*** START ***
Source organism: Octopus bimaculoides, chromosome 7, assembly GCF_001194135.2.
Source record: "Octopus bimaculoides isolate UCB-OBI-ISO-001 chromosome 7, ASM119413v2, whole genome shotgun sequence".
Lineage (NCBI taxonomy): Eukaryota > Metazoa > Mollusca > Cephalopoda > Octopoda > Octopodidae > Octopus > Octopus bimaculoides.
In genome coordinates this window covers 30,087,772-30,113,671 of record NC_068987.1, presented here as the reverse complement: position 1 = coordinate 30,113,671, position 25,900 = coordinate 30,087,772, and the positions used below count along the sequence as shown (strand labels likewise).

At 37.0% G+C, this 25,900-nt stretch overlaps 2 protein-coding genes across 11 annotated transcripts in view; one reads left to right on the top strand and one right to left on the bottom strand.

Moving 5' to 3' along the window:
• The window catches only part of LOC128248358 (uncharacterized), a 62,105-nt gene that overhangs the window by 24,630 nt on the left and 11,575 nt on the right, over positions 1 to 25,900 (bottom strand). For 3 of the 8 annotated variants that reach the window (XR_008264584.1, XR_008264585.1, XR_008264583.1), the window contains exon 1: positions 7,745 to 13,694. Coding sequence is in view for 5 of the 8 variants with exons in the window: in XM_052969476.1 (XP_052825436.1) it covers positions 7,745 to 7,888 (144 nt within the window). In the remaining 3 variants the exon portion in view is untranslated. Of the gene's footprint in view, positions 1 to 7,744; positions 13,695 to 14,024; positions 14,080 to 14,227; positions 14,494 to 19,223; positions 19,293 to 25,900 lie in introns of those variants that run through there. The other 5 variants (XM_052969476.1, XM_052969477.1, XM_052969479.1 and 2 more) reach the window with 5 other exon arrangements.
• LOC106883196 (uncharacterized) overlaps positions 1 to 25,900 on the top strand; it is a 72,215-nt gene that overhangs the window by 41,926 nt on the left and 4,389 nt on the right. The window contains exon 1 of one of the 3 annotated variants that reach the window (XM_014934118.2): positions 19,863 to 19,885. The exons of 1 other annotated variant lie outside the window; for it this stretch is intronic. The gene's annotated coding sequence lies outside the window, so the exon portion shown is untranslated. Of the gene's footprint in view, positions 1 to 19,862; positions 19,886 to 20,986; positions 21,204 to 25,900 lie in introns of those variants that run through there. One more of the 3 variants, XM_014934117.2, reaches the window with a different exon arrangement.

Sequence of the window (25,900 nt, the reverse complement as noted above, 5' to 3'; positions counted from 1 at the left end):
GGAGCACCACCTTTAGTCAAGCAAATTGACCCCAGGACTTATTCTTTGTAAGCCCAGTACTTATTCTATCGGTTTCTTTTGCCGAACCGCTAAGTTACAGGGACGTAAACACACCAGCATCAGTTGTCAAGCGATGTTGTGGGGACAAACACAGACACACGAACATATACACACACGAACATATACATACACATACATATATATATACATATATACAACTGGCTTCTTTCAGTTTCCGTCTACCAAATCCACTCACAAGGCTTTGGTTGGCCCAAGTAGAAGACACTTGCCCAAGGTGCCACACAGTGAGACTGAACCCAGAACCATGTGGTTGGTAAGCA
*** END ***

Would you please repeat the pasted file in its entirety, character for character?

Source organism: Octopus bimaculoides, chromosome 7, assembly GCF_001194135.2.
Source record: "Octopus bimaculoides isolate UCB-OBI-ISO-001 chromosome 7, ASM119413v2, whole genome shotgun sequence".
Lineage (NCBI taxonomy): Eukaryota > Metazoa > Mollusca > Cephalopoda > Octopoda > Octopodidae > Octopus > Octopus bimaculoides.
In genome coordinates this window covers 30,087,772-30,113,671 of record NC_068987.1, presented here as the reverse complement: position 1 = coordinate 30,113,671, position 25,900 = coordinate 30,087,772, and the positions used below count along the sequence as shown (strand labels likewise).

At 37.0% G+C, this 25,900-nt stretch overlaps 2 protein-coding genes across 11 annotated transcripts in view; one reads left to right on the top strand and one right to left on the bottom strand.

Moving 5' to 3' along the window:
• The window catches only part of LOC128248358 (uncharacterized), a 62,105-nt gene that overhangs the window by 24,630 nt on the left and 11,575 nt on the right, over positions 1 to 25,900 (bottom strand). For 3 of the 8 annotated variants that reach the window (XR_008264584.1, XR_008264585.1, XR_008264583.1), the window contains exon 1: positions 7,745 to 13,694. Coding sequence is in view for 5 of the 8 variants with exons in the window: in XM_052969476.1 (XP_052825436.1) it covers positions 7,745 to 7,888 (144 nt within the window). In the remaining 3 variants the exon portion in view is untranslated. Of the gene's footprint in view, positions 1 to 7,744; positions 13,695 to 14,024; positions 14,080 to 14,227; positions 14,494 to 19,223; positions 19,293 to 25,900 lie in introns of those variants that run through there. The other 5 variants (XM_052969476.1, XM_052969477.1, XM_052969479.1 and 2 more) reach the window with 5 other exon arrangements.
• LOC106883196 (uncharacterized) overlaps positions 1 to 25,900 on the top strand; it is a 72,215-nt gene that overhangs the window by 41,926 nt on the left and 4,389 nt on the right. The window contains exon 1 of one of the 3 annotated variants that reach the window (XM_014934118.2): positions 19,863 to 19,885. The exons of 1 other annotated variant lie outside the window; for it this stretch is intronic. The gene's annotated coding sequence lies outside the window, so the exon portion shown is untranslated. Of the gene's footprint in view, positions 1 to 19,862; positions 19,886 to 20,986; positions 21,204 to 25,900 lie in introns of those variants that run through there. One more of the 3 variants, XM_014934117.2, reaches the window with a different exon arrangement.

Sequence of the window (25,900 nt, the reverse complement as noted above, 5' to 3'; positions counted from 1 at the left end):
GGAGCACCACCTTTAGTCAAGCAAATTGACCCCAGGACTTATTCTTTGTAAGCCCAGTACTTATTCTATCGGTTTCTTTTGCCGAACCGCTAAGTTACAGGGACGTAAACACACCAGCATCAGTTGTCAAGCGATGTTGTGGGGACAAACACAGACACACGAACATATACACACACGAACATATACATACACATACATATATATATACATATATACAACTGGCTTCTTTCAGTTTCCGTCTACCAAATCCACTCACAAGGCTTTGGTTGGCCCAAGTAGAAGACACTTGCCCAAGGTGCCACACAGTGAGACTGAACCCAGAACCATGTGGTTGGTAAGCA